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Melbourne's Parkville Station Construction Explained

A NEW metro tunnel is under construction in Melbourne.

The 9 kilometre, USD $7.9 billion project aims to increase the capacity of the city's metro network while bypassing the existing city loop.

The project broke ground in 2018 and is expected to complete by 2025. It will include five new underground stations and help increase the capacity of the network by allowing an additional 40 trains per hour to pass through the city centre.

Above: A diagram showing the location of the new Parkville Station (image courtesy of Rail Projects Victoria).

Located next to the University of Melbourne, as well as a large number of medical and research centres, Parkville Station is to be the line's busiest and is expected to serve 60,000 passengers every day.

Above: More than 500 piles were excavated and poured in-situ (image courtesy of Rail Projects Victoria).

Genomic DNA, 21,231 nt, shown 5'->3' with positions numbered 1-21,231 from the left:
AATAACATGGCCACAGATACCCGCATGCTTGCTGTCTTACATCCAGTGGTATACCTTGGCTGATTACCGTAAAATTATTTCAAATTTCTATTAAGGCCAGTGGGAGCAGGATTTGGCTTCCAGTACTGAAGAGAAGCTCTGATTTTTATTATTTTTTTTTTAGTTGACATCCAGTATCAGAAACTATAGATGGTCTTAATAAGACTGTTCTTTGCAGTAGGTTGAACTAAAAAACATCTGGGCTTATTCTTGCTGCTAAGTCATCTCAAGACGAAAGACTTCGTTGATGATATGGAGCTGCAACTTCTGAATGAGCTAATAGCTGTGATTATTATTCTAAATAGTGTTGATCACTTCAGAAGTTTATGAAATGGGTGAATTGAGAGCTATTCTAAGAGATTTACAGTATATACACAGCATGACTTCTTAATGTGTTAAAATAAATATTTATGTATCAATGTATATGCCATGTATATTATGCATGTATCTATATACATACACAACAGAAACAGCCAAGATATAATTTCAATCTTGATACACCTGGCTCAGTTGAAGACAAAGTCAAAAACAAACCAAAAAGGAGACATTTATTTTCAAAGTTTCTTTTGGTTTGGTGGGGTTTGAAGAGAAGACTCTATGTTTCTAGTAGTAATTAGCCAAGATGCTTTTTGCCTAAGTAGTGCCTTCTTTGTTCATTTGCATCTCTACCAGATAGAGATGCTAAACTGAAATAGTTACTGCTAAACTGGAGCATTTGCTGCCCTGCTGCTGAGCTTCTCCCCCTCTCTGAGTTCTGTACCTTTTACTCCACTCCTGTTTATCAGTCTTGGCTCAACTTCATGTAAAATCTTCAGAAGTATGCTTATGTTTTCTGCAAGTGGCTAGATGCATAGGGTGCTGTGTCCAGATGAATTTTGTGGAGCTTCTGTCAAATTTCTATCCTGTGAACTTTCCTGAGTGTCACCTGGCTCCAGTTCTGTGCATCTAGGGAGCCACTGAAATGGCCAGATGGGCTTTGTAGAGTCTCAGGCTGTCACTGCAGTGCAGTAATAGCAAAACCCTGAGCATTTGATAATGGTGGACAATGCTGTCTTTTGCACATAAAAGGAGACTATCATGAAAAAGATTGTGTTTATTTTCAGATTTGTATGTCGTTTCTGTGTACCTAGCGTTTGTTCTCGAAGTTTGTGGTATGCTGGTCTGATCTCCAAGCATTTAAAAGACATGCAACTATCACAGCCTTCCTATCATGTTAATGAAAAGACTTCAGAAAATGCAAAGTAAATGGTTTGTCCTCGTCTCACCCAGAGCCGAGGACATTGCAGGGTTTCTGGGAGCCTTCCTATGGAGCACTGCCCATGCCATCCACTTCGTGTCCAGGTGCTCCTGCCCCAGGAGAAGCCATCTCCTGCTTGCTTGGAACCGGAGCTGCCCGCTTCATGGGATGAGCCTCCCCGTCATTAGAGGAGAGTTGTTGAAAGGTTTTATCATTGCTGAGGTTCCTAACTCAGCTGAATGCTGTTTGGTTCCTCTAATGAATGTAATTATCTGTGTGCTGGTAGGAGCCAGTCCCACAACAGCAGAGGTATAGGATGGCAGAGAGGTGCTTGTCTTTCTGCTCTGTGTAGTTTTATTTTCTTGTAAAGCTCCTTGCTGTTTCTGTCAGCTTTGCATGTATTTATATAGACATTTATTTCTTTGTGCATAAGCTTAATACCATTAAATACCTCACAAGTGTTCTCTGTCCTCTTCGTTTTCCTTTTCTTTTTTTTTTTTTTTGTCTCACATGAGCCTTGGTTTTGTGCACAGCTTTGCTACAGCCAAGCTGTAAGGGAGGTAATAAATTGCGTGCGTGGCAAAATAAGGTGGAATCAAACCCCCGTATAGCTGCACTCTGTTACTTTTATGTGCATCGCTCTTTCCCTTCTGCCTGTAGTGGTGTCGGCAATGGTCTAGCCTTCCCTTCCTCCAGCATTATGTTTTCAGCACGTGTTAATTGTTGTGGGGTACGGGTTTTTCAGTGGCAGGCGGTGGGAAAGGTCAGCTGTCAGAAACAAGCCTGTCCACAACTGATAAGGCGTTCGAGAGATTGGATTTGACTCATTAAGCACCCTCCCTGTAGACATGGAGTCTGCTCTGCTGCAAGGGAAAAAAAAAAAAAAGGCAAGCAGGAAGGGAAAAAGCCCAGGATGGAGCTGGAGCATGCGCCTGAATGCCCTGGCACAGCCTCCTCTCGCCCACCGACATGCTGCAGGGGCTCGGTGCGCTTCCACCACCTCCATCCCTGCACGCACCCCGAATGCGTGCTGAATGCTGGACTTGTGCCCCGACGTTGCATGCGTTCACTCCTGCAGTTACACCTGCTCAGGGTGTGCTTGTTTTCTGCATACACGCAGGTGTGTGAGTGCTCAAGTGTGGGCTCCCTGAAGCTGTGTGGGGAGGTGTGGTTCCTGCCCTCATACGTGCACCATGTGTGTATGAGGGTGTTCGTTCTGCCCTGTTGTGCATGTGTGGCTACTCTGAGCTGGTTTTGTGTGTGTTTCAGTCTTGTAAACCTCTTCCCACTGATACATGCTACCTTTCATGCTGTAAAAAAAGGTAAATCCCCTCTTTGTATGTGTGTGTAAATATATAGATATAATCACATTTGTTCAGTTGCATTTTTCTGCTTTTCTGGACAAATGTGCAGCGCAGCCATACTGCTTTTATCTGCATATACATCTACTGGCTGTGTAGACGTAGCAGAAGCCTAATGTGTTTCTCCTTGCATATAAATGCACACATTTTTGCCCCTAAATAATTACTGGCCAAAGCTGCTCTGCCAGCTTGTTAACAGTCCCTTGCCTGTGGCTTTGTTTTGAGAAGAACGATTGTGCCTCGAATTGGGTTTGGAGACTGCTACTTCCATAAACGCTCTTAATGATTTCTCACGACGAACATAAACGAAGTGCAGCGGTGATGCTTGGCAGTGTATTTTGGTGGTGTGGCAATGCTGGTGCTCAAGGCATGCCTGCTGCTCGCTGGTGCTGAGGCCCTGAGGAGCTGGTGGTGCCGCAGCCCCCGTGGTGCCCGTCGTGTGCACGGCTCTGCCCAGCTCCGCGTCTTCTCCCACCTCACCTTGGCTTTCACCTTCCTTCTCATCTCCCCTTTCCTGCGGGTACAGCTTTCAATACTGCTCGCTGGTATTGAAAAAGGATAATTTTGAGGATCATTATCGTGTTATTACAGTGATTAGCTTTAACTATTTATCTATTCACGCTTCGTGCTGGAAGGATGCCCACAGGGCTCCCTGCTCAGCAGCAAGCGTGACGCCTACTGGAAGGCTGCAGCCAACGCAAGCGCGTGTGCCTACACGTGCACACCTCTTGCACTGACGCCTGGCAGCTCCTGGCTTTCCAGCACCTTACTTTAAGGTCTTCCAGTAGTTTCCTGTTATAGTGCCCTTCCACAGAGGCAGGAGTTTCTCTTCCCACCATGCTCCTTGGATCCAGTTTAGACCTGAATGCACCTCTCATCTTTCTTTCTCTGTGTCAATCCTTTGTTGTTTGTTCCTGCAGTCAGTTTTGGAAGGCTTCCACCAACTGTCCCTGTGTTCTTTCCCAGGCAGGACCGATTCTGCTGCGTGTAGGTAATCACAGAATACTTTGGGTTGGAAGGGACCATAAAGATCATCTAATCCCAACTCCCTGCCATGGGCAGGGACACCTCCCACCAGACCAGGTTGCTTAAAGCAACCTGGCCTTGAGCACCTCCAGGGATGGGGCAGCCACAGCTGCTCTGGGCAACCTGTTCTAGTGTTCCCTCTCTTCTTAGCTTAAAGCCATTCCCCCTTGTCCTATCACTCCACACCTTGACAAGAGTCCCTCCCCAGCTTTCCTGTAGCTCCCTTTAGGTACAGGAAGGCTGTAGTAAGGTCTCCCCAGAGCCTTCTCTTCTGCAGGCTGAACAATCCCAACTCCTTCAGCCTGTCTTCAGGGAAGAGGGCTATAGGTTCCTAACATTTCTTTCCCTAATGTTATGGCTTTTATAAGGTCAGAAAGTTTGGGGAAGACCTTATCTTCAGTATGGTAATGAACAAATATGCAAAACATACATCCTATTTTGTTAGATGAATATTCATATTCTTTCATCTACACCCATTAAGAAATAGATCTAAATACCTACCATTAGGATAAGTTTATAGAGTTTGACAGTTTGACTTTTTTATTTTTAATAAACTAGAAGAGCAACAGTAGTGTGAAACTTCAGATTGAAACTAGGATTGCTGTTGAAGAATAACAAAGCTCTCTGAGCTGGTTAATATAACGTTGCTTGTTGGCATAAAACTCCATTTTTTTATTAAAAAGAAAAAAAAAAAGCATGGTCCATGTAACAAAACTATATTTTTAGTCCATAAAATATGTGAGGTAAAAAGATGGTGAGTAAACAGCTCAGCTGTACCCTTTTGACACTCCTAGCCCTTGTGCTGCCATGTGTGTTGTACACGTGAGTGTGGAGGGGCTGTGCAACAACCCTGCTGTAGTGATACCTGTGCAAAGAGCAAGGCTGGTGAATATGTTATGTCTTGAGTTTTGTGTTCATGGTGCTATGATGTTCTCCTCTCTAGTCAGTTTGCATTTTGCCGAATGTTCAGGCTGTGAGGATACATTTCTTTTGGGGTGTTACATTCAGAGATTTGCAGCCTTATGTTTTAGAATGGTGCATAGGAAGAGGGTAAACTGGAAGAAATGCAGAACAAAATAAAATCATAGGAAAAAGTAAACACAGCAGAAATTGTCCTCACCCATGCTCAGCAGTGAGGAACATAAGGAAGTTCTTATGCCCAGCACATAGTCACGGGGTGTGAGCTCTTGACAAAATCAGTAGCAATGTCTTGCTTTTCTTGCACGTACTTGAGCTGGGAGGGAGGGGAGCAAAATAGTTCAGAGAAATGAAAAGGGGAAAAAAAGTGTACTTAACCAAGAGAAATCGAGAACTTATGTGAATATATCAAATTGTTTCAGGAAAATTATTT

The station, which is currently being excavated, will measure 270 metres in length and extend down 30 metres.

Construction crews have already constructed a perimeter wall comprising 500 piles that were poured in-situ and connected by a capping beam.

Above: The installation of gantry cranes on top of the capping beam (image courtesy of Rail Projects Victoria).

A gantry crane will be installed on the capping beam, and the site will be excavated to a depth of 3 metres.

The station will then be covered with a deck allowing construction vehicles to pass above while excavation continues underground.

Two additional gantry cranes will be installed in February 2019 and will eventually be used to lift excavated material from below ground.

Above: 200,000 cubic metres of soil are to be excavated during the works (image courtesy of Rail Projects Victoria).

Excavation works are expected to continue until the end of this year with around 200,000 cubic metres of rock and soil - the equivalent of 80 Olympic swimming pools - set to be removed from the site of the station.


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